Two Yeasr at Sea

Two Years at Sea

Two years ago we left the Seattle Boats Afloat Show and started the greatest adventure of my life. Since then I have logged over 20,000 miles, 3000 engine hours and twelve countries. Each new place is an unexpected adventure and each new friend a cherished gift.

It was not without trepidation that I cast off for so many places unknown and to make historic passages for Selene. “What am I doing?” What if something breaks?” What if I make a crucial mistake?”, “Do I really know enough to make this trip?”,“Have I thought of everything and made every preparation?” and of course “What have I forgot?” all ran through my worried head night after night.

I learned quickly that preparation is the key to success and I also learned that you will never be fully prepared. There will always be one more job, one more part to pack, one more book to read. You have to draw a line in the sand, mark your calendar and cast off no matter what. This goes for boat preparation as well as life preparation. There is NO time better than now to set your course for adventure. Remember there is no “someday”. There is only Monday, Tuesday, and the rest so pick one and stick to it. I used the Boat Show as my go date; party planned and no escape, I had to go. We were working on the boat and loading supplies right up till we waved goodbye.

While waiting for the FUBAR to start in San Diego I visited another Selene, Pax Nautica. They were sorting out mountains of supplies to be packed and had been in the preparation phase as long as I and were at the end also. I suggested Stan take a break and we went for a walk around the marina. Hundreds of sailboats were also preparing for their event, the famous Baja Haha. These were folks we would meet in Mexico and beyond so the socializing had become important. As we strolled along we met a chap I had already come across, he was inspecting the anchor gear on a vintage 30ft Columbia which was doing the Ha Ha. The anchor rode was on the dock and being eyeballed, it was 30’ of rusty chain and a patchwork of different sized rope spliced together in 50’ sections. I looked at Stan and said, “I think we will do just fine.” I later saw the Columbia safe and secure in Mexico and I think it did the Puddle Jump too.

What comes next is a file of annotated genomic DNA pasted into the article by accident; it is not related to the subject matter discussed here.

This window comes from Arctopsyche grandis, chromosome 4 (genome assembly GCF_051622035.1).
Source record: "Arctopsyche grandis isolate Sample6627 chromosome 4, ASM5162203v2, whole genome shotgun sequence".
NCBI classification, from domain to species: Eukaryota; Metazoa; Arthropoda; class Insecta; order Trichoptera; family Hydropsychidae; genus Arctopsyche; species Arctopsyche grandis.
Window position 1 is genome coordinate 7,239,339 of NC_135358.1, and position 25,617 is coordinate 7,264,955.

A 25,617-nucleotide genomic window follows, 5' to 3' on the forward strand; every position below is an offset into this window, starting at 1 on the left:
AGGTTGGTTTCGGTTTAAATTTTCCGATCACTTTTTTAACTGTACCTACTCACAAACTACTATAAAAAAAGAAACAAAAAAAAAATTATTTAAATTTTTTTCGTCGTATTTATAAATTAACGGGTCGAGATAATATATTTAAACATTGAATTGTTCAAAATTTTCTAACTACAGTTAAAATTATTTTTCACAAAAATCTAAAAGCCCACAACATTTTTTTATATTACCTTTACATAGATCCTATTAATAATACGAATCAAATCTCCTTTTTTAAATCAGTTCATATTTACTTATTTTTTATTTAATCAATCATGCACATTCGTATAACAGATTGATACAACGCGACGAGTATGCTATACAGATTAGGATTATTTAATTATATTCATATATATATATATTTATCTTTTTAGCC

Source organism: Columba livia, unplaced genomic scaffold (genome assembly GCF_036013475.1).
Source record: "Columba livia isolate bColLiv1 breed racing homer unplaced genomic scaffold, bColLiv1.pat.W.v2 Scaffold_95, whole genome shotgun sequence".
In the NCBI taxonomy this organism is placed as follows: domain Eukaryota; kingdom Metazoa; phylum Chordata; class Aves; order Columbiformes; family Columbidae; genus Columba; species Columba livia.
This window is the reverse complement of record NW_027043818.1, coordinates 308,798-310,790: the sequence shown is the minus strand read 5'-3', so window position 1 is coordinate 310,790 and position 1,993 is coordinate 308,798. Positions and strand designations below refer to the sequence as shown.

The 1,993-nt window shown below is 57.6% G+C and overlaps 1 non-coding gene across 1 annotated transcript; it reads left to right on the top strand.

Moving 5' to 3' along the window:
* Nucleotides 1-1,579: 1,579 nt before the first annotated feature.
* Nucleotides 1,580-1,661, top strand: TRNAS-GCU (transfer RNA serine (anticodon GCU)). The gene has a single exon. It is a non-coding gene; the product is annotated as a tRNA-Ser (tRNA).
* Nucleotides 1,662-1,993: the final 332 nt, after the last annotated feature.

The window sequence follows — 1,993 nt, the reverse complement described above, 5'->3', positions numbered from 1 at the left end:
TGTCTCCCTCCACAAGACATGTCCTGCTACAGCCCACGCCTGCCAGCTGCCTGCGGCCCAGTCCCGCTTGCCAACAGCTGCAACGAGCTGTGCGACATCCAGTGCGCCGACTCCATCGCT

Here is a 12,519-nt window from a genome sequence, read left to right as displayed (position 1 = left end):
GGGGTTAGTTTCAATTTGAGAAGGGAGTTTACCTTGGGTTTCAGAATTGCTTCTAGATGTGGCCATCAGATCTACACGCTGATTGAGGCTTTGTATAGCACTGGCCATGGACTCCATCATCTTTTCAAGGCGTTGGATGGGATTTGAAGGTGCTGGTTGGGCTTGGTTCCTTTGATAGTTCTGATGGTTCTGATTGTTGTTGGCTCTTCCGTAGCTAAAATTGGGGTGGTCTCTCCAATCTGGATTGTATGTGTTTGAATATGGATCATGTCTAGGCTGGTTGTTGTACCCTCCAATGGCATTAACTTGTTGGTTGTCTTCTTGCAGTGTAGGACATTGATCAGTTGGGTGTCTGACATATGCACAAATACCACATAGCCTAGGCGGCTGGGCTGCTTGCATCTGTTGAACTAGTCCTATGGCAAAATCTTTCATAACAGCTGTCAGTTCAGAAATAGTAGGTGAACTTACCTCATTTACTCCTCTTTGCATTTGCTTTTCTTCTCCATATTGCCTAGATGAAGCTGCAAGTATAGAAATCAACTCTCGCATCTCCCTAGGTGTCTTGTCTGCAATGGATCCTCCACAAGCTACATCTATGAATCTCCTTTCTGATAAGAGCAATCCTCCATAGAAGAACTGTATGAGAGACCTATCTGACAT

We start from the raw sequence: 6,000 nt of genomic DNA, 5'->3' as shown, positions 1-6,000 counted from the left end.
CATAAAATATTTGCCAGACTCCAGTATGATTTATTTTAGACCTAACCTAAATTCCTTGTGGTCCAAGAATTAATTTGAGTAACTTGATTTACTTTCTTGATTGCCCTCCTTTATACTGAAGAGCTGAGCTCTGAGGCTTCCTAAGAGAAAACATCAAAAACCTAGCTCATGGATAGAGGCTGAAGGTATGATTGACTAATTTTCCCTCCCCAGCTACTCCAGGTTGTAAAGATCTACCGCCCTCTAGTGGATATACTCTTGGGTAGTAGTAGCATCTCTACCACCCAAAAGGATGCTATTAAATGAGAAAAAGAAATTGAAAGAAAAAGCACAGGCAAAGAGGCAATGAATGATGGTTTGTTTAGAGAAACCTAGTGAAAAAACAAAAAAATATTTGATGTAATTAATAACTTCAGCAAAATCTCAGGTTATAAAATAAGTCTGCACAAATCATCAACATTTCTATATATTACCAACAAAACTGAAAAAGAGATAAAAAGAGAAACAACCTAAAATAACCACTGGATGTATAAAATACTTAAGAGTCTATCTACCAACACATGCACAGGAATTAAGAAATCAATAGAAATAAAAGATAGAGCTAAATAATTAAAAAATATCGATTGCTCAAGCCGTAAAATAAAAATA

The point here is that if you have a well tested and well maintained Selene you are far above the curve of boats the wonder the world and will do great. On the personal experience side, if you have made it to San Diego from Seattle you will see everything you need to get to Australia and beyond.

The one long crossing, the 2850 miles of Pacific Ocean, is as much a mental test as a boat test. It will cause you to panic before you leave for sure. The idea of being out of touch and out of sight for a few weeks will wreak havoc on your serenity, expect it. Once you leave the sight of land and the routine sets in it is bliss, a bit boring, but bliss. We did not see another boat after we left coastal Mexico, we were alone. We did partake in the Puddle Jumpers radio Net and it was great to hear other voices twice daily. We could also send and receive e mails literally in the middle of nowhere so technology aided in the angst. The middle of the ocean is a place of peace, inner reflection and serenity.

The remainder of the Puddle Jump was one fantastic mystical place full of wonderful people after another, all covered well in this blog.

So two years later I am more committed to the cruising life than ever. My plans are less certain as world events turn so will my direction. I am far less in need of hard plans now and know where ever I go will be great. Or I may not go far in the next year. It will be great to slow down and spend time in SE Asia, a place I have already learned to love.

I do know this is how I want to live. I have no pull back to the life I left, no regrets and only high hopes for new adventures.